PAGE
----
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Prayer of Agreement Again I say to you, that if two of you agree on earth about anything that they may ask, it shall be done for them by My Father who is in heaven. (Matthew 18:19) ______________________________ A Prayer to Walk in God's Perfect Will Lord and God, You are worthy to receive glory and honor and power, for You created all things; by Your will they were created and have their being. You adopted me as Your child through Jesus Christ, in accordance with Your pleasure and will. I pray that I may be active in sharing my faith, so that I will have a full understanding of every good thing I have in Christ. Father, I ask You to give me a complete understanding of what You want to do in my life, and I ask You to make me wise with spiritual wisdom. Then the way I live will always honor and please You, and I will continually do good, kind things for others. All the while, I will learn to know You better and better. Jesus has been made unto me wisdom. I single-mindedly walk in that wisdom, expecting to know what to do in every situation and to be on top of every circumstance! I roll my works upon You [commit and trust them wholly to You; and You cause my thoughts to become agreeable to Your will, and] so my plans are established and succeed. You direct my steps and make them sure. I understand and firmly grasp what Your will is, for I am not vague, thoughtless and foolish. I stand firm and mature [in spiritual growth], convinced and fully assured in everything willed by You. Father, You have destined and appointed me to come progressively to know Your will [to perceive, to recognize more strongly and clearly, and to become better and more intimately acquainted with Your will]. I thank You, Father, for the Holy Spirit, Who abides [permanently] in me and guides me into all the truth (the whole, full truth) and speaks whatever He hears from You, and announces and declares to me the things that are to come. I have the mind of Christ and do hold the thoughts (feelings and purposes) of His heart. So, Father, I have entered into Your blessed rest by believing (trusting in, clinging to, and relying on) You. Hallelujah! In Jesus’ name I pray, amen.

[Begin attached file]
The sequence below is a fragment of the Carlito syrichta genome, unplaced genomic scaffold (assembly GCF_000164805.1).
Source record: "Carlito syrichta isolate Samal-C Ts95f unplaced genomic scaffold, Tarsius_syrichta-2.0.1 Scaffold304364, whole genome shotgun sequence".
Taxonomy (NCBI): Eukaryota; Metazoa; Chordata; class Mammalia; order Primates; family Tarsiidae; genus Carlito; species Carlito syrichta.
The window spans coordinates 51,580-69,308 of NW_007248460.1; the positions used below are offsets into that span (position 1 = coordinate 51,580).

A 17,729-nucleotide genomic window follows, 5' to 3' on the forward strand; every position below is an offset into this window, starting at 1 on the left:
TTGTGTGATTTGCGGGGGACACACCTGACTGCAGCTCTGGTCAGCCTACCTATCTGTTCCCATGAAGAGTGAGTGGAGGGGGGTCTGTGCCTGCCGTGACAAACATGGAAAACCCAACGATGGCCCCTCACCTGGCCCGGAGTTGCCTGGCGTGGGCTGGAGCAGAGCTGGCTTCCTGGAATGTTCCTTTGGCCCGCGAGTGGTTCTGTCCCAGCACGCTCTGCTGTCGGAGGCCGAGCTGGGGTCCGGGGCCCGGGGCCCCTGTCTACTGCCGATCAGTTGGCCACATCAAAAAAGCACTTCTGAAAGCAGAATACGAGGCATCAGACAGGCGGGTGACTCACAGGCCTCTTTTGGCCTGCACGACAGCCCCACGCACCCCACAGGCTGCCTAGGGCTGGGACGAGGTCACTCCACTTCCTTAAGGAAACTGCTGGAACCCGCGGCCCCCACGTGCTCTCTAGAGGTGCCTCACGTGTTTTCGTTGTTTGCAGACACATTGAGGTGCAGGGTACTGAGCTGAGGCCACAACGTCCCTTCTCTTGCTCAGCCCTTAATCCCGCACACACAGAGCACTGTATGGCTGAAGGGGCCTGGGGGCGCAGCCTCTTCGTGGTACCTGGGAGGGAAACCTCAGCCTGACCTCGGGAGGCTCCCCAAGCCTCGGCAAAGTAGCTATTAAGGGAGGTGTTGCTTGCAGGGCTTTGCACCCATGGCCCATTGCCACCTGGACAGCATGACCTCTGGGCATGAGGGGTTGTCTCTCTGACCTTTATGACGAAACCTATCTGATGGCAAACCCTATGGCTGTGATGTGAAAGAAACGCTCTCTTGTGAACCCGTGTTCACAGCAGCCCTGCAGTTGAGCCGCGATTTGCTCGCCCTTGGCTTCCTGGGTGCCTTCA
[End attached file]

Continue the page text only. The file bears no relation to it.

Why did God harden Pharaoh's heart? Exodus 7:3-4 says, “But I will harden Pharaoh's heart, and though I multiply my miraculous signs and wonders in Egypt he will not listen to you. Then I will lay my hand on Egypt and with mighty acts of judgment I will bring out my people the Israelites.” It seems unjust for God to harden Pharaoh’s heart and then to punish Pharaoh and Egypt for what Pharaoh decided when his heart was hardened. Why would God harden Pharaoh’s heart just so He could judge Egypt more severely with additional plagues? First, Pharaoh was not an innocent or godly man. He was a brutal dictator overseeing the terrible abuse and oppression of the Israelites, who likely numbered over 1.5 million people at that time. The pharaoh God hardened was an evil man, and the nation he ruled agreed with, or at least did not oppose, his evil actions. Second, on least a couple occasions, Pharaoh hardened his own heart against letting the Israelites go: “But when Pharaoh saw that there was relief, he hardened his heart” (Ex.8:15). It seems that God and Pharaoh were both active in one way or another in the hardening of Pharaoh’s heart. It could be that, as a result of Pharaoh’s hard-heartedness, God hardened Pharaoh’s heart even further, allowing for the last few plagues and bringing God’s full glory into view. Romans 9:17-18 declares, “For the Scripture says to Pharaoh: ‘I raised you up for this very purpose, that I might display my power in you and that my name might be proclaimed in all the earth.’ Therefore God has mercy on whom He wants to have mercy, and He hardens whom He wants to harden.” From a human perspective, it seems wrong for God to harden a person and then punish the person He has hardened. Biblically speaking, however, we have all sinned against God (Rom.3:23), and the just penalty for that sin is death (Rom.6:23). Therefore, God’s hardening and punishing a person is not unjust; it is actually merciful in comparison to what the person deserves.